One of the discoveries that we learn during our study of the Bible is the number of high profile personalities that had been drifting along in their lives until a mystical experience caused them to wake up.  Once awake, they became highly energized and their lives changed directions.  All of us have this same spirit that can lie dormant within us until it is awakened.

     Look at what happened to Abraham.  (Genesis 12:22)  Look at what happened to Moses (Exodus 2:11-3:22), to prophets like Isaiah (Isaiah 6:1f), to Saul of Tarsus (Acts 9:3) and to the Apostle Peter (Acts 10:11). Think of it.  These single individuals helped to shape the way people would live in the future.

    Today is the birthday of Martin Luther King, Jr.  His I Have a Dream speech was electrifying when he delivered it in front of 200,000 people that had gathered in Washington, D.C. on August 28, 1963.   Dr. King was a man sleep-walking like so many of us.  He had a brilliant mind.  He received his PhD from Boston University and he became a co-pastor with his dad at Ebenezer Baptist Church in Atlanta, Georgia.  He was quite content to live his life in the same pattern as other pastors had done before him.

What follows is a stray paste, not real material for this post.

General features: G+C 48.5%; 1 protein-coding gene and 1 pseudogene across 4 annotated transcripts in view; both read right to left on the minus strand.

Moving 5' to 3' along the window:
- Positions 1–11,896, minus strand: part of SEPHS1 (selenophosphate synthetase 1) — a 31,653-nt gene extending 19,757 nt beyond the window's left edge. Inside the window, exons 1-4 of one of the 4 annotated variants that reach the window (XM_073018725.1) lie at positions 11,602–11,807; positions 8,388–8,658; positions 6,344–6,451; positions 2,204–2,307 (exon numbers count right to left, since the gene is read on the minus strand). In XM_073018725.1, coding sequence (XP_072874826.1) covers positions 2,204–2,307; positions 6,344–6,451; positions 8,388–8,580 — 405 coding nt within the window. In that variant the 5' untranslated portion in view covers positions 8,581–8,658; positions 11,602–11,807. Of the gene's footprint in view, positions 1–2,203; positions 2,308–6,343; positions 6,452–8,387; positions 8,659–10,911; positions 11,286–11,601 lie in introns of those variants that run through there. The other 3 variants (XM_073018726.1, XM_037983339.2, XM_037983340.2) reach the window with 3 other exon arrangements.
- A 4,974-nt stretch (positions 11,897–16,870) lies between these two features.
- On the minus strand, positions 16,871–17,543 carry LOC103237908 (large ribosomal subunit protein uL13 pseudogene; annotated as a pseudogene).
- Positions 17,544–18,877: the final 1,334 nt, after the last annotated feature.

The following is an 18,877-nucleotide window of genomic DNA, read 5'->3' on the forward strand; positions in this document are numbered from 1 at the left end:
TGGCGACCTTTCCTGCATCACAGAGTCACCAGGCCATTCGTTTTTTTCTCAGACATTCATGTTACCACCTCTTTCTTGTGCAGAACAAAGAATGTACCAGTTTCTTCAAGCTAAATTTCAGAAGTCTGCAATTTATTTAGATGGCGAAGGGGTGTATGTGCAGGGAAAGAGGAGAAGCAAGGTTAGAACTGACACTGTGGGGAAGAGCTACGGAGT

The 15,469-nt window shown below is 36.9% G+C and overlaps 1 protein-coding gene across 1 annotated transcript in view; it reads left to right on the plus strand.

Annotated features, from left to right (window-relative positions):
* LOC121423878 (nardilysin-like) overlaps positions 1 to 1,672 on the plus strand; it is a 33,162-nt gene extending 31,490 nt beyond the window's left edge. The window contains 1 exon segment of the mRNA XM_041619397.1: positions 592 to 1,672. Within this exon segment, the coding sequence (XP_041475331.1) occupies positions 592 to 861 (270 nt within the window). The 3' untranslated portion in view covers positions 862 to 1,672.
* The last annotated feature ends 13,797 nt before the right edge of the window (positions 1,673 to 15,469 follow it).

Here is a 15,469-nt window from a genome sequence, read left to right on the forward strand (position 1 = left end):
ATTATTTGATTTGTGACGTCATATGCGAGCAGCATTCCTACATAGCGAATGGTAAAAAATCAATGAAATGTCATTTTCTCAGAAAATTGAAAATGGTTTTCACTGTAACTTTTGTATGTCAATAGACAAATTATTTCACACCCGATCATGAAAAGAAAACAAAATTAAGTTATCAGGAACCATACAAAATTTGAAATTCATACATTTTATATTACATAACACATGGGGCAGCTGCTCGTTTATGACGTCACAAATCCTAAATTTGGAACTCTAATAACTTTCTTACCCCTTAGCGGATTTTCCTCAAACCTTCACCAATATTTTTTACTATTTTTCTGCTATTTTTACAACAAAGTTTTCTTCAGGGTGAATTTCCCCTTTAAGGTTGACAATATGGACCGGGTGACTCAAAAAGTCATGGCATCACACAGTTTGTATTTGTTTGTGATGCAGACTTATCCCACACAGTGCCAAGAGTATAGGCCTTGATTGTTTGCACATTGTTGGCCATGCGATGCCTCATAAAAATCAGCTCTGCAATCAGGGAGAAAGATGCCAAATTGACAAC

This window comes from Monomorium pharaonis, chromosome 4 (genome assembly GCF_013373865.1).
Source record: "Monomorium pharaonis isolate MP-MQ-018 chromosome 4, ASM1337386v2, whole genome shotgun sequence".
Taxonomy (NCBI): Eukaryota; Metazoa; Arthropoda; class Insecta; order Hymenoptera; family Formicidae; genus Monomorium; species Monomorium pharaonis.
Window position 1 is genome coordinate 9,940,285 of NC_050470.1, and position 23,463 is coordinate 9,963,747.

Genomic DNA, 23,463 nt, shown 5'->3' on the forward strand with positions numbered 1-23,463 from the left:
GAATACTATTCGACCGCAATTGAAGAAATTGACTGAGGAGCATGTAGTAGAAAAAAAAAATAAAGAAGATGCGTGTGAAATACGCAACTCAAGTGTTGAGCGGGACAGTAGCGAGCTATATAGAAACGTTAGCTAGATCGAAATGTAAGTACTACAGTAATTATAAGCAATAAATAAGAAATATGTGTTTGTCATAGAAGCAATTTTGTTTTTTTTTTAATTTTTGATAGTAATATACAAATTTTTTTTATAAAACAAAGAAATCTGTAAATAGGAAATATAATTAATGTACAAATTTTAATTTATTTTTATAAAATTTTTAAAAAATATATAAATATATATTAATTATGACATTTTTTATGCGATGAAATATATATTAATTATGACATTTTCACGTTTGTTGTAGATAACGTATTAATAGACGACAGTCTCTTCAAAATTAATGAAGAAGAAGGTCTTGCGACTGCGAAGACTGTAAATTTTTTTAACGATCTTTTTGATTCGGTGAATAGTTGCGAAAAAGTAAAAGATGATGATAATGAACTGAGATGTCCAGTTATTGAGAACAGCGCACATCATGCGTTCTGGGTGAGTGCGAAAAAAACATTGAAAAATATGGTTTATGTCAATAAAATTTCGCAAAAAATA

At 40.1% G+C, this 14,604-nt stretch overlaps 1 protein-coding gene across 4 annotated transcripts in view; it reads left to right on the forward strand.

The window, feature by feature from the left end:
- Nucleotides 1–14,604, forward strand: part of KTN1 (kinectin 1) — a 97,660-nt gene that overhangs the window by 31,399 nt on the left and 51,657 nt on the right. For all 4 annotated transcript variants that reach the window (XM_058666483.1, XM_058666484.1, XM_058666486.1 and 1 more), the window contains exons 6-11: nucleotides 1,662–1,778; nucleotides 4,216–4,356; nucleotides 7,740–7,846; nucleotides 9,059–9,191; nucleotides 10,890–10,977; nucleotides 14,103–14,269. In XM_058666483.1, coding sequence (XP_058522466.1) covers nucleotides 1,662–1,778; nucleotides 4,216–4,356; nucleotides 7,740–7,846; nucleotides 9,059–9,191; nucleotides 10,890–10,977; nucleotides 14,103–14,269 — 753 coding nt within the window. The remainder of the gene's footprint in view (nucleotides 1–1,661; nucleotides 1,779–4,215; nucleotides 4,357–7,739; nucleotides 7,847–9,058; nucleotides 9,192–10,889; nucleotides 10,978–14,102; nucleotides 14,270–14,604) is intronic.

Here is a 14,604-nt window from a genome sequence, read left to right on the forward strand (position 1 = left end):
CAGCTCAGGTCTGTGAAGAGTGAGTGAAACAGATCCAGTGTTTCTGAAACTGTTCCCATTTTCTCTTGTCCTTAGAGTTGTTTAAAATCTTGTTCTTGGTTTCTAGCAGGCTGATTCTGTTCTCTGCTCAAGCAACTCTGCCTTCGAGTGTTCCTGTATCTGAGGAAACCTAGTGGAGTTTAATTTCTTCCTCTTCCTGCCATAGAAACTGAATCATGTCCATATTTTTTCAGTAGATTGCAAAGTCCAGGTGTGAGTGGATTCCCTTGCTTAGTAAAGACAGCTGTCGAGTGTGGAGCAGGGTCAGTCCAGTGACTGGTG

What shattered his sleep-walking was a threatening phone call when he was 27 years old on January 27, 1956.  Something quite visceral stirred within the spirit of Dr. King and it awakened an energy within him that completely changed the direction and purpose of his life.  He eventually became the leader of the Southern Christian Leadership Conference.

    Dr. King led the greatest realignment of race relations that has happened during our lifetime.  What he did has rippled around the world.  King became one of those people that took away the sin of the world.  For sure there are still a lot of stragglers but the die has been cast. Several more generations of people have to die before the vision that many young people have today is held by most people.  

    How did Dr. King accomplish this?  He did it the same way that Jesus did. He used his own life to point to a different social reality from the one that people were living. It was an idea whose time had come. The greatest testimony to his success was the election eight years ago of Barack Obama as the President of the United States.  Absolutely no one saw that coming. However, it happened, not once but twice.

    The other day, Lois and I were in the Shelly Bay Market Place.  During a conversation with one of the women who bags groceries for customers, she said, "I never worry about anything that is happening in Bermuda.  Jesus is coming soon and everything will be fine."  I smiled and said, "It sure will."